My sister has a clump of Asystasia Coromandeliana in her garden. It’s beautiful, she says. I wanted to pull the weeds and replace them with some nicer Asystasia but she championed them. I can see why though – the small, delicate white flowers can look quite fetching when seen en masse.
Discounting this wild variety, there are another 4 types of Asystasia in our garden. The first to find a home with us was the purple Asystasia Intrusa.
One day, I chanced upon the A. Gangetica. The light lilac flowers were about thrice the size of the Intrusa. I picked a limp and discarded cutting nearby and hoped I wasn’t too late. I planted it but wasn’t sure if the cutting made it until it bloomed.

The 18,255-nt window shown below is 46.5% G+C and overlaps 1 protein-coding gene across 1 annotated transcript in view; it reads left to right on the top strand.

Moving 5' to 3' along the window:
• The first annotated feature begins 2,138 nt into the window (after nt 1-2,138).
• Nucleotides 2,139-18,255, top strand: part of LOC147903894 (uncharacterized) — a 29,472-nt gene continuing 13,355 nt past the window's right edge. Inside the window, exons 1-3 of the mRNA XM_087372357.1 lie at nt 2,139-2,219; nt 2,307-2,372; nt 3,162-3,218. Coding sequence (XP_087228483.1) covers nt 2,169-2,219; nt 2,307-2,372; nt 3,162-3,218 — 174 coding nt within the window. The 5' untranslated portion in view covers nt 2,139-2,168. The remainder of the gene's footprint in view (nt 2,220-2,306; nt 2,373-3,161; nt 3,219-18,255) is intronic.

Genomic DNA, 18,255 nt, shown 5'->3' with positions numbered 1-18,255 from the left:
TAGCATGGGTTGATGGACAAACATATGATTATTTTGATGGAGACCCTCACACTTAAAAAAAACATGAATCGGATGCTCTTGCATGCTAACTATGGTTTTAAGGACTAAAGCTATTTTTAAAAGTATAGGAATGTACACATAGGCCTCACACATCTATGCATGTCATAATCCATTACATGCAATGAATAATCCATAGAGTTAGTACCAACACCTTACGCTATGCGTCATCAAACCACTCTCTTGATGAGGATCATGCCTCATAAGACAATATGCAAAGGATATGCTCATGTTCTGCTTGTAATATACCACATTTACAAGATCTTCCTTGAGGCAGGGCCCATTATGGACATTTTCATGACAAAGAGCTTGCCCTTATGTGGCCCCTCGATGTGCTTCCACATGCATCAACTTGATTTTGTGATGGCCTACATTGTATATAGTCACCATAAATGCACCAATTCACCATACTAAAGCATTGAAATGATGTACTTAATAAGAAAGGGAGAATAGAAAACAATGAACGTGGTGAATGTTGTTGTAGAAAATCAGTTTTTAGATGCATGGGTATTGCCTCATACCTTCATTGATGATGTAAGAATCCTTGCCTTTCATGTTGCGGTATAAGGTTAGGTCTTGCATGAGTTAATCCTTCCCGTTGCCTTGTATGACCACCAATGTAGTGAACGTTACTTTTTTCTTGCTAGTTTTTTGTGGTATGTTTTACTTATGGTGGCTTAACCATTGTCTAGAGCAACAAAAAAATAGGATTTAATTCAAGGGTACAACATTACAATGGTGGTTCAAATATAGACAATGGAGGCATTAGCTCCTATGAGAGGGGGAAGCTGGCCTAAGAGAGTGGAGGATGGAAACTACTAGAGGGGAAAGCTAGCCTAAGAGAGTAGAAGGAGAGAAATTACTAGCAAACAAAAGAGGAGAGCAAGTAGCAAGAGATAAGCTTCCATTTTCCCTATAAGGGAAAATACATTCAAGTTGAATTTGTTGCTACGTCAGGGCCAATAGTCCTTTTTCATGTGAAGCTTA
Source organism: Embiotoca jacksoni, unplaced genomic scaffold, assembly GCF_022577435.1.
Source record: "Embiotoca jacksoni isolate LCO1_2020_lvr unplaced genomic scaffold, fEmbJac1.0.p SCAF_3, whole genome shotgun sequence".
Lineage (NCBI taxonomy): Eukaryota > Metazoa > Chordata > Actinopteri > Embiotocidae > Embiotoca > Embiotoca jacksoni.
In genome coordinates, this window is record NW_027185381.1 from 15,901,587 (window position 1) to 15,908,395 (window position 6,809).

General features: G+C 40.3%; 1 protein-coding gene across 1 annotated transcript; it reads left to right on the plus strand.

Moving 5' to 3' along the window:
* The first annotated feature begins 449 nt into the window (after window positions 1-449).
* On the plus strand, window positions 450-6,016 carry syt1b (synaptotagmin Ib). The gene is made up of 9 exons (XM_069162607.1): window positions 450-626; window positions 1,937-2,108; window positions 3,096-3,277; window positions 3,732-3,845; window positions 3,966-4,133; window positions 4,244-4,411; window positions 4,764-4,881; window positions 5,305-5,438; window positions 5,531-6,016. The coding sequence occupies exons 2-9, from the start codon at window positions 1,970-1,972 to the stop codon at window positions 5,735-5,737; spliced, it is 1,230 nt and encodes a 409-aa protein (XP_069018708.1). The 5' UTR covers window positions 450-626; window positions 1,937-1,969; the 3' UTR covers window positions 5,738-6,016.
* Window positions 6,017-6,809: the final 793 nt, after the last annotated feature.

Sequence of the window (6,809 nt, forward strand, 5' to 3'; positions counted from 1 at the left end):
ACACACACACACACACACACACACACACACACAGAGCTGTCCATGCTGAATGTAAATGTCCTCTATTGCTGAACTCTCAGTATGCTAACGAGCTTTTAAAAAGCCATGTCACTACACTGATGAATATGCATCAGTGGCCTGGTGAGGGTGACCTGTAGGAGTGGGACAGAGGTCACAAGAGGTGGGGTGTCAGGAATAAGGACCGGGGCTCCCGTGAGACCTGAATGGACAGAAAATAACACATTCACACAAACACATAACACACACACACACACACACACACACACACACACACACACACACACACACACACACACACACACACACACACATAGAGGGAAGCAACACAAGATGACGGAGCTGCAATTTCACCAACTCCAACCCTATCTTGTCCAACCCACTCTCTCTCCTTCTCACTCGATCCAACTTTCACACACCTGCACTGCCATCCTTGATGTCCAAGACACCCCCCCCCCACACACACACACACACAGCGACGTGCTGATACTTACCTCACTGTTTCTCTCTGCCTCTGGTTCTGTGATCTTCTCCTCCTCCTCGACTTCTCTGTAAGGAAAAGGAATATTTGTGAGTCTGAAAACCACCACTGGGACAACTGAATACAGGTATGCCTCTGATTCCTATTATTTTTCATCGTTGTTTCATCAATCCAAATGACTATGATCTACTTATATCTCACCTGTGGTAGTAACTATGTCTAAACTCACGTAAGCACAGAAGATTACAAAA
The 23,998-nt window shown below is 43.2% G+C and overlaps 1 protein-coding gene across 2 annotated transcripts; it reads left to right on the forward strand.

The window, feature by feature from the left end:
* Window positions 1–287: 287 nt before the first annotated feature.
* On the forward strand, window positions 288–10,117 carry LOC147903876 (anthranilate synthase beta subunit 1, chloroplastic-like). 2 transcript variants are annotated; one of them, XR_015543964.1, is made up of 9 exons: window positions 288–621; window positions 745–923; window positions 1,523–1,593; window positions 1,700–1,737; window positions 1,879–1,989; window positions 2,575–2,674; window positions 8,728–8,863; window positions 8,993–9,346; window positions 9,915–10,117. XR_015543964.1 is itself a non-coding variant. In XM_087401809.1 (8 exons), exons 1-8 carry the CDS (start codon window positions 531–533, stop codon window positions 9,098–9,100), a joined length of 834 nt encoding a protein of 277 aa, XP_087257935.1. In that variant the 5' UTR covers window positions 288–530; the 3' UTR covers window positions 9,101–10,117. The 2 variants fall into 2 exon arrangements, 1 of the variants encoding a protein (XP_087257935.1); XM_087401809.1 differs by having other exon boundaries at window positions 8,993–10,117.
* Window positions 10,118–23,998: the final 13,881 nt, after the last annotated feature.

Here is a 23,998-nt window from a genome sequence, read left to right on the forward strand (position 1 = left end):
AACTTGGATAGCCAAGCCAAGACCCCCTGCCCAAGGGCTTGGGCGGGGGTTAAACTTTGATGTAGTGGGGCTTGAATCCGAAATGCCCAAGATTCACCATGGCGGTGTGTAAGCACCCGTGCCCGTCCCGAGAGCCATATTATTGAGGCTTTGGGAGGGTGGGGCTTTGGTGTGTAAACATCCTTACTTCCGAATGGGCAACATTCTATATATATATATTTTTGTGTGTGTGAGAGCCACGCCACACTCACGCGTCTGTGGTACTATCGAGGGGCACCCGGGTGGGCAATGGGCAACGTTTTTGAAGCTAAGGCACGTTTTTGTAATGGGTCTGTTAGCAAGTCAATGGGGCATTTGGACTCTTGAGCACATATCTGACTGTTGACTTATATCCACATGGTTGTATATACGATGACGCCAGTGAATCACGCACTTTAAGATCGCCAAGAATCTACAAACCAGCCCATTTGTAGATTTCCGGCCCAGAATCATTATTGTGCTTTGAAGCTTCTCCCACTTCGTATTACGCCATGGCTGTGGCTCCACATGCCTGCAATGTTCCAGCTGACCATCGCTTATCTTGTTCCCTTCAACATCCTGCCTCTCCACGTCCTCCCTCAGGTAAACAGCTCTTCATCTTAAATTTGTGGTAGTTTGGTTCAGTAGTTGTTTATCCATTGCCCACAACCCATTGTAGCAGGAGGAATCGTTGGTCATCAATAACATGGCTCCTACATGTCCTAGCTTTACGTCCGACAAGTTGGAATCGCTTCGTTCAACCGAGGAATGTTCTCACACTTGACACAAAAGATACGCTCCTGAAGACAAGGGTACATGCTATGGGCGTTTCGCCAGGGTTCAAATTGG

The Asystasia has weak stems so mixed planting is recommended. I grow this amongst other plants like melampodium, otacanthus caeruleus and angelonia so that the plants can support each other.
The A. Mysorensis makes a great soup and is a firm family favorite. We cleared some space for it so that we could have a constant supply. Googling, I found out that the other Asystasia varieties appear to be edible too! But for now, I’ll just stick to the familiar ….
The Asystasia is easy to maintain, needing just an occasional pruning to keep them tidy. It’s a great fuss-free addition to the garden yielding something that pleases the eye as well as the palate.
Care and propagation: most soil types ranging from loam to clayey soil; partial shade to full sun; water moderately. propagate using stem cuttings